It's been a long while since I've given a presentation to a room full of people. I wasn't expecting *that* many people to be there. I can't say it wasn't intimidating, but I actually liked doing it...

Sunday, April 11, 2010

I remember why I loved the movie "Once" after watching it again this weekend. "I don't know you, but I want to..."

Friday, April 09, 2010

Los Angeles


I really didn't expect LA to be beautiful. The parts on LA not on the beach I pictured as a smog-filled concrete jungle. I didn't expect the sunny skies and flowers and palm trees, the green hills, and the vines and grass growing naturally on the sides of the roads. I heard birds chirping outside my room in the mornings, something you wouldn't hear in New York or London.

As for the beach, well, it didn't disappoint. I've seen big bodies of water in my travels the past few years, and I'm very familiar with sand living in the desert, but the last time I saw a real beach was 11 years ago. I wanted to stand at the Santa Monica pier and just stare at the water for hours, even with the cool sea breeze blowing back my hair.


I came back from LA with a new idea of wealth, based on the shopping excursions my friend C. took me on. We walked around a place called The Grove, where we passed Zara, the Apple store, the American Girl store, etc. We finally stepped into a store called Anthropologie. I would pick up things and be so shocked at how much they cost I would put them back down immediately. A soap. I will get myself a soap as a souvenir -- $14?! On second thought, I won't get a soap as a souvenir. There's something immoral to me about spending that much on a bar of soap.

I experienced some sticker shock, but these places stay in business, so there must be people out there who will spend $14 on soap. I don't personally know any of these people, but I did see a lot of BMWs on the freeways and houses high up in the hills.

LA is home to the stars. The names of many of these important people are literally written into the sidewalk on the Hollywood Walk of Fame, lest you forget.

I oohed and aahed over the Kodak Theatre, where the Oscars were held, and of course there was an adjoining shopping center, which seemed a monument to the power of the entertainment industry with its big elephant statues.

I enjoyed being glamour-struck, but I also found displays like this excessive, because my friend certainly isn't rich, and she said she knows a lot of aspiring actors and actresses and filmmakers trying to make it in LA. To me a lot of it just seems like a tease, like this could all be yours...but it most likely won't be, and that is sad to think about.


The traffic in Los Angeles is as bad as its reputation, which is awful. The roads were confusing as hell to me, and the congestion made my El Paso morning and afternoon commutes seem like child's play. It seemed any outing required an elaborate plan: A) How do you get there? Look it up on Google Maps, write it down on a piece of paper. 101, 110, 10, 60, 5, which one do you take? Even with directions it's easy to get lost. B) Get in the car, get to the highway...and wait in traffic. I don't think there was any place we went that took less than 30 minutes to get to. The traffic is bumper-to-bumper, often, depending on the time. Avoid rush hour at all costs. C) Get off the freeway, get near your destination...then drive around for another half hour looking for parking. Which you have to pay for. D) Go to your destination (the beach, the tar pits, the museum), have a great time but be sure to get your parking validated, then E) Do the whole process in reverse.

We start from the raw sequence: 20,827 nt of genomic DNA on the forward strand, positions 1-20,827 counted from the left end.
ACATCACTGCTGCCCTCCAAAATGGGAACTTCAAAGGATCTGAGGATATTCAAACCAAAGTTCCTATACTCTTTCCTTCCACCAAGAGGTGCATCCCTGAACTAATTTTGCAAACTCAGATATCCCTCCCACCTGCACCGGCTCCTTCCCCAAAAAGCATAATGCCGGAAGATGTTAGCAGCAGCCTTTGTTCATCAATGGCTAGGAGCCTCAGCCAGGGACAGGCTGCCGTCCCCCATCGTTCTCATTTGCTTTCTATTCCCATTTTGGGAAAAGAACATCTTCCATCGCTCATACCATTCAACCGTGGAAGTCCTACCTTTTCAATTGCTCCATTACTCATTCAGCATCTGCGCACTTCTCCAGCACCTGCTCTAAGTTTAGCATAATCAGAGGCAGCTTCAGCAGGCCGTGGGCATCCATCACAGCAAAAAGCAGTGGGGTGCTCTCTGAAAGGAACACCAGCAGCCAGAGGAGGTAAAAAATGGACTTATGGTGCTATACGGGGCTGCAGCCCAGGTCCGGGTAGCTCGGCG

Besides the traffic and congestion, California has a reputation for liberalism, or what some might call nuttiness. When I first arrived C. showed me around her beautiful house, which she shares with two roommates. On the bookshelves were a mixture of New Age-y and Buddhist-influenced self-help books. "You can eat any of my cereals, and the turkey, since my two roommates are vegetarians," she said. Two vegetarians? She said her roommates would be in and out of the house, and the woman she sublets her room from might be stopping by, too. "See the picture of the nude woman on the living room wall? That's her." It was a tasteful, artistic picture, but still, posting nude photos of yourself on the wall, is this a California thing? (I actually did end up meeting the woman in the picture and she was very nice.)

I turned on the TV one morning and the screen was black. Turns out only the DVD setting worked. How can you not watch regular TV? No "American Idol," no "Daily Show," no TV news? Hmm...

We went to not one, but two, farmer's markets.

My friend got her handwriting analyzed in Santa Monica.

The Scientology center on Hollywood Blvd. has a sign that lights up at night.

I think there's some truth behind the "nuttiness" stereotype.


C. and a couple of her friends and I went to a club one night, and we were hanging out on the back porch talking while one of them smoked. "How do you like LA?" C.'s friend asked. I said I liked it, it was just a lot of driving. "You thinking about moving here soon?" I laughed really hard. "NO." You'd think with all the sunshine and free-thinking vibe, it would be an easier place to live, but on the contrary, LA seems like a city that grinds people down and sends them driving back to their hometowns in tears. Los Angeles is an awesome place, a place much more amazing than I expected. But for all its impressiveness, I'm sure it's not the place for me to be.

Tuesday, April 06, 2010

- Today I broke the knob that switches between heat and A/C in my car. I was trying to figure out why the heat wasn't coming out as hot and thought the knob might be to blame. But I ended up popping the whole knob off and now it is stuck on A/C forever (or until my dad can rig up some solution possibly involving duct tape). Genius.

- Feeling tired. Is it weird that a vacation can make you even more tired going back to work?

Sunday, April 04, 2010

Home from LA

I'm back home tonight after four days in LA. Funny how I'm still in awe of big cities, even though I've visited a lot of them in the past few years -- Chicago, New York, London. Los Angeles was every bit as amazing. I'll have much more to say and pictures to post in the next few days...